An Humbling Experience
I am seated between two colleagues in Mukono, Uganda, a family of five, mother and father, fifteen year old daughter and two adult sons are seated, facing us across a table. There is not a dry eye in the room. Words escape us and are superfluous.
We sit opposite a family comprising a man, his two wives, five children, another two at school. Elements of angst are in the air, emanating from more than a single direction. The tone is serious, even dour. Then a revelation — two of the children are not his and not his wives’. Suddenly the mood flips. They are his brother’s, a brother who is confined to an asylum — the man before us is bringing them up as his own, a sincere promise to his brother that he will not abandon them, that he will treat them identically to his children. And that’s why they too sit before us.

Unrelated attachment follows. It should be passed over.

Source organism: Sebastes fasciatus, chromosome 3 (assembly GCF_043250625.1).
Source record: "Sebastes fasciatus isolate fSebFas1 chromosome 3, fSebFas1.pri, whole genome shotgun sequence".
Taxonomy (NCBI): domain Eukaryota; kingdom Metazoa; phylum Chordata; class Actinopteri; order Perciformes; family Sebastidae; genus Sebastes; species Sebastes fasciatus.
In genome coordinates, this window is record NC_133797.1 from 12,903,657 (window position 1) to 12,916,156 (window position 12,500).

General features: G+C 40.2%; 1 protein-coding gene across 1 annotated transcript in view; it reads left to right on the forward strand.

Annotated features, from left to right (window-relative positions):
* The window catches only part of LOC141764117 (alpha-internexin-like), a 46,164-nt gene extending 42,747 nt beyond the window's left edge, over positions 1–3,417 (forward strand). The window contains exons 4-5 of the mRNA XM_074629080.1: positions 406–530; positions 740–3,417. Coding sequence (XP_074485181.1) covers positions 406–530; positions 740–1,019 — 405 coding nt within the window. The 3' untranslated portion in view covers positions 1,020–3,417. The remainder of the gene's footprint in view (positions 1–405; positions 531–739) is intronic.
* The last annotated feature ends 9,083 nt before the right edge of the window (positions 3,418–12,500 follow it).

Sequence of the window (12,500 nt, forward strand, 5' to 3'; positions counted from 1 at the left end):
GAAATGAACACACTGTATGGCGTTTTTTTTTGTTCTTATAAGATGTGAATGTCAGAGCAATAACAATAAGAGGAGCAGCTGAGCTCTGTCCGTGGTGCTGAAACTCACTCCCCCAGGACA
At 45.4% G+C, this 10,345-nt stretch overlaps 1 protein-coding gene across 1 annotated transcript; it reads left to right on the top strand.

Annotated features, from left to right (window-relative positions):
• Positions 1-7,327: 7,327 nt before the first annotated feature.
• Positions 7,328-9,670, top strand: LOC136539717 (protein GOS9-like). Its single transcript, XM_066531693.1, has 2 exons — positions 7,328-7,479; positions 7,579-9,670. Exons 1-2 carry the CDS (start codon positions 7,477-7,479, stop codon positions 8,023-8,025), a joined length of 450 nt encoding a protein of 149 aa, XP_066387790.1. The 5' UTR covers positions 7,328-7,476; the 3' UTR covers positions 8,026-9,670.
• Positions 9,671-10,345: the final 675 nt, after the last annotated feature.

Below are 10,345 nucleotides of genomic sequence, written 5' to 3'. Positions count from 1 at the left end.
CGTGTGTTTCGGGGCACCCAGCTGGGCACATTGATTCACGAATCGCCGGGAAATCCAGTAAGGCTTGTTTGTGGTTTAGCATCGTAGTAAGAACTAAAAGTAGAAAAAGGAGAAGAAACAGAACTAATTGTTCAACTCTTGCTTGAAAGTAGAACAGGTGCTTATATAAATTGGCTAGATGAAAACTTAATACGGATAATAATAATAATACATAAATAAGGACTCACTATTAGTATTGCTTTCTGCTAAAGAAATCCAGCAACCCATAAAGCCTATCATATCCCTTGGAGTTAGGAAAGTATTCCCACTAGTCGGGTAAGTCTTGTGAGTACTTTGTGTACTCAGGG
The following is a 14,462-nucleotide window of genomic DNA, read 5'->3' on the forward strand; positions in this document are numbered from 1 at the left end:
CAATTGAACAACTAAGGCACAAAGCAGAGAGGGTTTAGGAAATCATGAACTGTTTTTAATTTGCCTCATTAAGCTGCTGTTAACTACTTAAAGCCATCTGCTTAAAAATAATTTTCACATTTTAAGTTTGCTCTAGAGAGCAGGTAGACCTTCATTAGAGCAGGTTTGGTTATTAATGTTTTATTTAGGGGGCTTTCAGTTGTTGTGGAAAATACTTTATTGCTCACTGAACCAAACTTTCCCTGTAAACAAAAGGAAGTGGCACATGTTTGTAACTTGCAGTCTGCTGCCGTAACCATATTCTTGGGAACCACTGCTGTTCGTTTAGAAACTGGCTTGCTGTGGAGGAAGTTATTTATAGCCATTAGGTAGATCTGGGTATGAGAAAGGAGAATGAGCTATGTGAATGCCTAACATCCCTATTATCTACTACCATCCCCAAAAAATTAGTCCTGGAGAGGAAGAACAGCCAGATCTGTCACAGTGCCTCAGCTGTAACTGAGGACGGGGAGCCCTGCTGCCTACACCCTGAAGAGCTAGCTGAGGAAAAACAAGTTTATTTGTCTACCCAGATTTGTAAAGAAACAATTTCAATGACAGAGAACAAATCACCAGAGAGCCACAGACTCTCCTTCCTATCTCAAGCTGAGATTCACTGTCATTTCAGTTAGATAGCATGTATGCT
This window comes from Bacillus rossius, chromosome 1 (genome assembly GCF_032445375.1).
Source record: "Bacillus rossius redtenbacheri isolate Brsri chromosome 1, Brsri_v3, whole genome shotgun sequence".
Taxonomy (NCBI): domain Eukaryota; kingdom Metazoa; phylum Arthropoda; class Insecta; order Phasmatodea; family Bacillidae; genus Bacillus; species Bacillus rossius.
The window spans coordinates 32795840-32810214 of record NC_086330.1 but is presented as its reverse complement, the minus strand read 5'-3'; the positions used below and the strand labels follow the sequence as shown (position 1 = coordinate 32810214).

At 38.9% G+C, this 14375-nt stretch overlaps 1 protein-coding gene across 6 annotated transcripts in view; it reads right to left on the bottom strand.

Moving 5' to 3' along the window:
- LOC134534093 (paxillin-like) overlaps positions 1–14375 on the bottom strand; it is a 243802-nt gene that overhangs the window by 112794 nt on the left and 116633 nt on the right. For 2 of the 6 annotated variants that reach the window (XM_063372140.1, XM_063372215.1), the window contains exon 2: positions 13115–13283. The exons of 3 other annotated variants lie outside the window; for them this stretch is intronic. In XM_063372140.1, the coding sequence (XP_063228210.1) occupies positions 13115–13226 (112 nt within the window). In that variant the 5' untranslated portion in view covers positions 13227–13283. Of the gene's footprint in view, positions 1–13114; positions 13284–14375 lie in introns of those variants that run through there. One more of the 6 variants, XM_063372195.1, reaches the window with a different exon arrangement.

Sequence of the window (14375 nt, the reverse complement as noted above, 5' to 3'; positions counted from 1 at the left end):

A single mother with three children. The father of two of the children walked out on her because she wanted to be Jewish but he christian. The third child is the son of the lady’s friend, who asked her to mind her three year old son. Six months later his mother has yet to return; she has not been in touch; her mobile phone is disconnected; no-one at her home locality has heard from her in the intervening months. She has vanished. This single mother continues to care for and support this little boy as her own. The self-sacrifice we are seeing is inspiring.